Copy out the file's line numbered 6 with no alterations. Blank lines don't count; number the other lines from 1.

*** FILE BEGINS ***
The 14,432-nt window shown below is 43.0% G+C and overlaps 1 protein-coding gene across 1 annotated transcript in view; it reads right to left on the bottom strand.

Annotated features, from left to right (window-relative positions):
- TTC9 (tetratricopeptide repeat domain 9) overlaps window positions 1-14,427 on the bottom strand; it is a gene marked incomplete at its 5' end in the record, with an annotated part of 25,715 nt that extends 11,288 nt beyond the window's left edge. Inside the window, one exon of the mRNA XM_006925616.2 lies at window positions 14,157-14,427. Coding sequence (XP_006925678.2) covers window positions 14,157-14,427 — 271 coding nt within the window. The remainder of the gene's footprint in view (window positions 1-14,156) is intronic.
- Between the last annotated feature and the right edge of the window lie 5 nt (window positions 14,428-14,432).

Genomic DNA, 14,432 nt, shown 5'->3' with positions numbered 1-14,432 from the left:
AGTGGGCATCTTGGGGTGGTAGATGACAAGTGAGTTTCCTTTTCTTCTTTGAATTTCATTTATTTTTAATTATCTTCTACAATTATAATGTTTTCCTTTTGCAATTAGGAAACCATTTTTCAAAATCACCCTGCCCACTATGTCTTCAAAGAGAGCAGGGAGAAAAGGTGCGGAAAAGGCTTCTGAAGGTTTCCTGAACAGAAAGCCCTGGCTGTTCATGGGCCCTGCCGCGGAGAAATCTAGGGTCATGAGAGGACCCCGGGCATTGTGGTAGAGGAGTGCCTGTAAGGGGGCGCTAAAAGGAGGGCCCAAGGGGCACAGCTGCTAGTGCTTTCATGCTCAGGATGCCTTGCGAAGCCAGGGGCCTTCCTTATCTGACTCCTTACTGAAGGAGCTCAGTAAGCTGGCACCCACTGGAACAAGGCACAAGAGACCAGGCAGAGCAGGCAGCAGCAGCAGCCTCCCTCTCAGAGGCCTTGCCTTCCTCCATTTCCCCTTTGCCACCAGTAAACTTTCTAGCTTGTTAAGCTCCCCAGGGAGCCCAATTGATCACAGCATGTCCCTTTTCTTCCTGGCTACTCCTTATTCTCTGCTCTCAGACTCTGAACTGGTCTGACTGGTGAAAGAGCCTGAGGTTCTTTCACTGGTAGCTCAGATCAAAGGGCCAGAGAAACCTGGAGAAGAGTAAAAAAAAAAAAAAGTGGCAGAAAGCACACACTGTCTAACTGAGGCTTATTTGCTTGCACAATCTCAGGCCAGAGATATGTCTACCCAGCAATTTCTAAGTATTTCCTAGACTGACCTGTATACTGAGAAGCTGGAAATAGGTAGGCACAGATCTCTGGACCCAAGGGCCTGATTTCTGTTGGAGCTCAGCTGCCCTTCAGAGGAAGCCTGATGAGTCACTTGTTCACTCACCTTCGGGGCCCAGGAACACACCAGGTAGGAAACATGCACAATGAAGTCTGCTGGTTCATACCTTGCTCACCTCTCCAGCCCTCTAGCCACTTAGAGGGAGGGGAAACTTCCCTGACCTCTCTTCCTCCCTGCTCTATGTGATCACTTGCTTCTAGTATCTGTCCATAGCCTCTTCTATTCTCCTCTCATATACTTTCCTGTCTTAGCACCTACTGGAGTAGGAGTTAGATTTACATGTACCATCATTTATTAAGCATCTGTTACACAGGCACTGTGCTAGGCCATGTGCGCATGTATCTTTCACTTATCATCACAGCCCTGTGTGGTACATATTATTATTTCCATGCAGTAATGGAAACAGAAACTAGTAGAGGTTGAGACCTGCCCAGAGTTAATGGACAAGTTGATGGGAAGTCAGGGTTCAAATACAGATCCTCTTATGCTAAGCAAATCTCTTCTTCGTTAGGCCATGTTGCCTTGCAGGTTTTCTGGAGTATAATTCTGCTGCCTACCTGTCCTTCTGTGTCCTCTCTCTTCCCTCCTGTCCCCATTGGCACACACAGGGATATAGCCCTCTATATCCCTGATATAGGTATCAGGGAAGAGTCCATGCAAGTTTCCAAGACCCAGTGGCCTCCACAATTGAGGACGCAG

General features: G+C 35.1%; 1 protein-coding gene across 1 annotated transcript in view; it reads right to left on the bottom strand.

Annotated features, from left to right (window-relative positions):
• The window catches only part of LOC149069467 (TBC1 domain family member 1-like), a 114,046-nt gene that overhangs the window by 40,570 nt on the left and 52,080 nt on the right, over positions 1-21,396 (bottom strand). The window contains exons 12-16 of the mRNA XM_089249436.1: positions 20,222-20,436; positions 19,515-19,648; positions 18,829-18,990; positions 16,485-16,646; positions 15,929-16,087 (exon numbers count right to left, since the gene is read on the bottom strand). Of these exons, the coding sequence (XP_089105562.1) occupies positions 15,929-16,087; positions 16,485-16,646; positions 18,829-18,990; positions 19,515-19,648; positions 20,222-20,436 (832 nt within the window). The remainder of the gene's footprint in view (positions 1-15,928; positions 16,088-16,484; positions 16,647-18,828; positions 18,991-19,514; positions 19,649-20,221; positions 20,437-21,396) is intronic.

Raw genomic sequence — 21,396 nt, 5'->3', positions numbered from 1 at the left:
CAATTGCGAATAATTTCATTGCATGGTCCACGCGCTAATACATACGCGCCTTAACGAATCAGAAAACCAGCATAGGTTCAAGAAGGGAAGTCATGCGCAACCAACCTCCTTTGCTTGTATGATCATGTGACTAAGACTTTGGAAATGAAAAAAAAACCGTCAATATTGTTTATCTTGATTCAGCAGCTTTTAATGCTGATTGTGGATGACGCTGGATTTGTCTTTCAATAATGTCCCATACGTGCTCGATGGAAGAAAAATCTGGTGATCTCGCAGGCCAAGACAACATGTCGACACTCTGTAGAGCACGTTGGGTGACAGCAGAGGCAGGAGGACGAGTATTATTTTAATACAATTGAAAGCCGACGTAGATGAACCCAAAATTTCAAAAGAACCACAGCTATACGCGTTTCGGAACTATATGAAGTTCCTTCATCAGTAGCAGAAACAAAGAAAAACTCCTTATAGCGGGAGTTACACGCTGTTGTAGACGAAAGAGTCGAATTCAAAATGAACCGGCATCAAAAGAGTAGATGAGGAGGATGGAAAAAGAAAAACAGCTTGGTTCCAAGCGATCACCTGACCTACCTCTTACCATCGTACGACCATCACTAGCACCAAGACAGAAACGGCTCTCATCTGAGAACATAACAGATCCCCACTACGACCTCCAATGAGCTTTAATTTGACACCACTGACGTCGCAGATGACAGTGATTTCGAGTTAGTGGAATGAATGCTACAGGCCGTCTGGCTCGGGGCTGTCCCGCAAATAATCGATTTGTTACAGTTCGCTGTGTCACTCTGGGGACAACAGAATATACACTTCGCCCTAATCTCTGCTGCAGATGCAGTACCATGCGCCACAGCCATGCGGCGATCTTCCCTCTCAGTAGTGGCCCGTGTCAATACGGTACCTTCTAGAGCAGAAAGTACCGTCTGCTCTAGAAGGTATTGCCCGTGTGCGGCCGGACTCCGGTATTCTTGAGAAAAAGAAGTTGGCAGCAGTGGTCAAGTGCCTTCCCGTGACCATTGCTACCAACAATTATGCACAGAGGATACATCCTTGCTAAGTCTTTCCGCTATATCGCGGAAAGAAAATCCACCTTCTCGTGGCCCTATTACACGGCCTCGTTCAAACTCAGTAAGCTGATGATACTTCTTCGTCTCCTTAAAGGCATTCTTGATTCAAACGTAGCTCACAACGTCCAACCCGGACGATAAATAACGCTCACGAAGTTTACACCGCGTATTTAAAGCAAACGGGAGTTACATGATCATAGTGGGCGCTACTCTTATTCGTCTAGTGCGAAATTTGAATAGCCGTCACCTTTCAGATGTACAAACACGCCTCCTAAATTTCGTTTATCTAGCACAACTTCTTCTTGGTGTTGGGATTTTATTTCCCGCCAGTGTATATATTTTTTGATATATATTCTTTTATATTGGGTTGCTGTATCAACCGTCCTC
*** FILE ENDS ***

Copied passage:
AGTGGGCATCTTGGGGTGGTAGATGACAAGTGAGTTTCCTTTTCTTCTTTGAATTTCATTTATTTTTAATTATCTTCTACAATTATAATGTTTTCCTTTTGCAATTAGGAAACCATTTTTCAAAATCACCCTGCCCACTATGTCTTCAAAGAGAGCAGGGAGAAAAGGTGCGGAAAAGGCTTCTGAAGGTTTCCTGAACAGAAAGCCCTGGCTGTTCATGGGCCCTGCCGCGGAGAAATCTAGGGTCATGAGAGGACCCCGGGCATTGTGGTAGAGGAGTGCCTGTAAGGGGGCGCTAAAAGGAGGGCCCAAGGGGCACAGCTGCTAGTGCTTTCATGCTCAGGATGCCTTGCGAAGCCAGGGGCCTTCCTTATCTGACTCCTTACTGAAGGAGCTCAGTAAGCTGGCACCCACTGGAACAAGGCACAAGAGACCAGGCAGAGCAGGCAGCAGCAGCAGCCTCCCTCTCAGAGGCCTTGCCTTCCTCCATTTCCCCTTTGCCACCAGTAAACTTTCTAGCTTGTTAAGCTCCCCAGGGAGCCCAATTGATCACAGCATGTCCCTTTTCTTCCTGGCTACTCCTTATTCTCTGCTCTCAGACTCTGAACTGGTCTGACTGGTGAAAGAGCCTGAGGTTCTTTCACTGGTAGCTCAGATCAAAGGGCCAGAGAAACCTGGAGAAGAGTAAAAAAAAAAAAAAGTGGCAGAAAGCACACACTGTCTAACTGAGGCTTATTTGCTTGCACAATCTCAGGCCAGAGATATGTCTACCCAGCAATTTCTAAGTATTTCCTAGACTGACCTGTATACTGAGAAGCTGGAAATAGGTAGGCACAGATCTCTGGACCCAAGGGCCTGATTTCTGTTGGAGCTCAGCTGCCCTTCAGAGGAAGCCTGATGAGTCACTTGTTCACTCACCTTCGGGGCCCAGGAACACACCAGGTAGGAAACATGCACAATGAAGTCTGCTGGTTCATACCTTGCTCACCTCTCCAGCCCTCTAGCCACTTAGAGGGAGGGGAAACTTCCCTGACCTCTCTTCCTCCCTGCTCTATGTGATCACTTGCTTCTAGTATCTGTCCATAGCCTCTTCTATTCTCCTCTCATATACTTTCCTGTCTTAGCACCTACTGGAGTAGGAGTTAGATTTACATGTACCATCATTTATTAAGCATCTGTTACACAGGCACTGTGCTAGGCCATGTGCGCATGTATCTTTCACTTATCATCACAGCCCTGTGTGGTACATATTATTATTTCCATGCAGTAATGGAAACAGAAACTAGTAGAGGTTGAGACCTGCCCAGAGTTAATGGACAAGTTGATGGGAAGTCAGGGTTCAAATACAGATCCTCTTATGCTAAGCAAATCTCTTCTTCGTTAGGCCATGTTGCCTTGCAGGTTTTCTGGAGTATAATTCTGCTGCCTACCTGTCCTTCTGTGTCCTCTCTCTTCCCTCCTGTCCCCATTGGCACACACAGGGATATAGCCCTCTATATCCCTGATATAGGTATCAGGGAAGAGTCCATGCAAGTTTCCAAGACCCAGTGGCCTCCACAATTGAGGACGCAG